was commissioned by the Basel Sinfonietta for the occasion of European Music Month, which was held in Switzerland in 2001. The piece was conceived as an environmental symphony. Wanting to control the experience completely, we built a concert hall with an enormous, installed set and multimedia design by Ridge Theater in a cavernous, empty warehouse in Basel. Directed by Bob McGrath, the production included projections by Laurie Olinder, a set by Jim Findlay and a film element by Bill Morrison, which was later edited into an independent film with the same title.Decasia
now exists in two formats. The staged version completely alters the performance space, with musicians sitting on a multi-tiered set behind hanging scrims, which provide a surface for the projections and film. The audience stands or sits, surrounded by the set, engulfed in a barrage of sound and imagery.
In the concert version of Decasia
, Morrison's film is projected on a scrim, which can hang behind or in front of the orchestra.
Early in our collaboration, Morrison showed me damaged archival film that he had discovered. It was marred by corrosion and riddled by pockmarks the mottled remains of celluloid images. While imagining the music that might complement this film, I thought of a piano that hadn't been tuned in twenty years. It's a beautiful sound. Once you've heard that sound you never forget it. What's the orchestral equivalent? I wondered. I set out to make the orchestra sound like it was covered in cobwebs, with instruments that had been sitting for a hundred years, creaky and warped and deteriorated, and the musicians happen to come by, pick them up and play. What would that sound be?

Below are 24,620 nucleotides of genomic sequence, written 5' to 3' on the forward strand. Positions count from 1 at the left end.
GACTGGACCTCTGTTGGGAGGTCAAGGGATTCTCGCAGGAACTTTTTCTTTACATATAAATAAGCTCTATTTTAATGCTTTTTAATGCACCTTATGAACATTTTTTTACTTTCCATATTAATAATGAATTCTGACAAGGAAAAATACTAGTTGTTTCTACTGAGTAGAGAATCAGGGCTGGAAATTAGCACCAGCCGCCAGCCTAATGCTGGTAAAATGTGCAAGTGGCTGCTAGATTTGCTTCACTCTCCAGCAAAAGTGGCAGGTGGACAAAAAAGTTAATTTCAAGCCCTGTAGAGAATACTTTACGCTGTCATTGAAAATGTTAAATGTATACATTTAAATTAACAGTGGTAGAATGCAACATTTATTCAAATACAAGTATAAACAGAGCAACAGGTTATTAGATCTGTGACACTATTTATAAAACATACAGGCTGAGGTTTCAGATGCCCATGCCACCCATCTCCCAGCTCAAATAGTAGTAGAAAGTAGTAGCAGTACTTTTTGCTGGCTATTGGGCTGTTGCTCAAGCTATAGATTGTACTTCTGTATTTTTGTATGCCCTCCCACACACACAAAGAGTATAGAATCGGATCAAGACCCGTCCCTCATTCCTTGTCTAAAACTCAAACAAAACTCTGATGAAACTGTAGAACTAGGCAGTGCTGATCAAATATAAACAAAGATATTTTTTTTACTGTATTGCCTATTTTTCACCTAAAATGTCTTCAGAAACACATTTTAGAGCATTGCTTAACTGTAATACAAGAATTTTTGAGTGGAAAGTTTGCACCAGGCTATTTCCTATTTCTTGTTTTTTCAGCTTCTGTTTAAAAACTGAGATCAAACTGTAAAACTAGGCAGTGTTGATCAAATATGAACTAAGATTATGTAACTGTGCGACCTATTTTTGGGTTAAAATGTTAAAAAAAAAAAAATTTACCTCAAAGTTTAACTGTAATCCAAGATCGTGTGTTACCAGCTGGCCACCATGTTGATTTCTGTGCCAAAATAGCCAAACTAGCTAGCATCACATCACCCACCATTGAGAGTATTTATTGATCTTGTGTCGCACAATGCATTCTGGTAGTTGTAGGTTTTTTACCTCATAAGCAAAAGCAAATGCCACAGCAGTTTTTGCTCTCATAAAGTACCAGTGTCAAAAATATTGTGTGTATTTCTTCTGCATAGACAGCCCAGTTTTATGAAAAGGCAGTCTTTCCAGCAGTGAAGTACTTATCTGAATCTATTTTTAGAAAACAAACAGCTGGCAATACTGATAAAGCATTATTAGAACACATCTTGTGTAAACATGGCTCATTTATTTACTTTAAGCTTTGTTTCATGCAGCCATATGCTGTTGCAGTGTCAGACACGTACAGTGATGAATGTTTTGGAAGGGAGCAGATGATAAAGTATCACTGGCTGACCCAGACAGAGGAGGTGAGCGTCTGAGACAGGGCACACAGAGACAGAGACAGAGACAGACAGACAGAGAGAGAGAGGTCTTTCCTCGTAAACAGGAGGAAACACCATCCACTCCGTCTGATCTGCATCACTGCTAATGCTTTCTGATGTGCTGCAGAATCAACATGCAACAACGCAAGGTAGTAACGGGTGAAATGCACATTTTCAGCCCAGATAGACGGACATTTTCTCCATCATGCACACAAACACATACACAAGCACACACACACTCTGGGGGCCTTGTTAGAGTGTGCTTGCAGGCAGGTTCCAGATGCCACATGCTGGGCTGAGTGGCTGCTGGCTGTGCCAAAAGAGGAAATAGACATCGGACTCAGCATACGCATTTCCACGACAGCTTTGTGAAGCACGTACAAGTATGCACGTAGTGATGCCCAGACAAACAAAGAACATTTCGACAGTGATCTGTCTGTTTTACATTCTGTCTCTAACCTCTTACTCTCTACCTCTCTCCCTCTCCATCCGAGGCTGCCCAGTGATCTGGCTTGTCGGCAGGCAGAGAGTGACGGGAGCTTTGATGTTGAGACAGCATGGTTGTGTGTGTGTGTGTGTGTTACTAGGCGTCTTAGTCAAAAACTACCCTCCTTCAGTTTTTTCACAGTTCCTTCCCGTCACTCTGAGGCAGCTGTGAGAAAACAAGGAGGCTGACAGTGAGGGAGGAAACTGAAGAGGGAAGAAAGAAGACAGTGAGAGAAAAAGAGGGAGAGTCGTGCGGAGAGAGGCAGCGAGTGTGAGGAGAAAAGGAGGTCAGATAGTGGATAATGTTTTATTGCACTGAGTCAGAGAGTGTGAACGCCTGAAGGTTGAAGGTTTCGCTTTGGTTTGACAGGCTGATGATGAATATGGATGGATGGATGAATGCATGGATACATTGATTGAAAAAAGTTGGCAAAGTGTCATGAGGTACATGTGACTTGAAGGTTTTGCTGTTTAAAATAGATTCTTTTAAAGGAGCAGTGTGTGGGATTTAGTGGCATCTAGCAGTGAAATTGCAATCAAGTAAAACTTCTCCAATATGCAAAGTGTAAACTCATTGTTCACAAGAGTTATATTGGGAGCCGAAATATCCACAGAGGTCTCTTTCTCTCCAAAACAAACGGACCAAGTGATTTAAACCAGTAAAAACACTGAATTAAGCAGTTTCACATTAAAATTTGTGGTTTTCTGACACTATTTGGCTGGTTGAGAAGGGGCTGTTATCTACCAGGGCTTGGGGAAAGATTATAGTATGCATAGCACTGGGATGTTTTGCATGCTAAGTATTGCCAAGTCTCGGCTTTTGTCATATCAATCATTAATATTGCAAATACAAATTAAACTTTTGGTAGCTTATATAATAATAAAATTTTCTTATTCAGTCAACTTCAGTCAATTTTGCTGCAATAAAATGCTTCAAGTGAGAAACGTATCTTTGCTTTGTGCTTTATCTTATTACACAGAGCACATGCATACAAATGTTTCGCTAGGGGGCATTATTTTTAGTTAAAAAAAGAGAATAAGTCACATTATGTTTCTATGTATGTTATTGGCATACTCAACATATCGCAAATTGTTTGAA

I decided to re-tune the instruments of the orchestra. For example, there are three flutes. One flute plays completely in tune; a second flute is tuned an eighth of a tone higher; and the third flute is tuned an eighth of a tone lower. When all three flutes play in unision, the sound they produce is thickened. The whole orchestra is retuned in this manner. So, here are fine classical musicians who spent their whole lives trying to play perfectly in tune now trying to play perfectly out of tune, which is quite a task.
The first sound you hear is that of eight brake drums. The brake drum is a percussion instrument that is exactly what it sounds like an automobile part from a junkyard completely covered with rust. The percussionist scrapes it slowly with a metal beater, creating the hiss that is heard at the beginning of the piece.
, you hear music that is very simple, but it is covered up. It's like something very beautiful that's been layered with mud and junk, but you can still see how beautiful it is you can still see that it is shining.
The resulting sound changes one's bearing to tonality, melody and harmony. The music becomes unstable. You enter a realm, like standing at the gates of heaven, wondering if there are 500 choirs of angels singing, because the overtones and the out-of-tuneness creates a massive complexity of sonorities.
is dedicated to Louis Andriessen.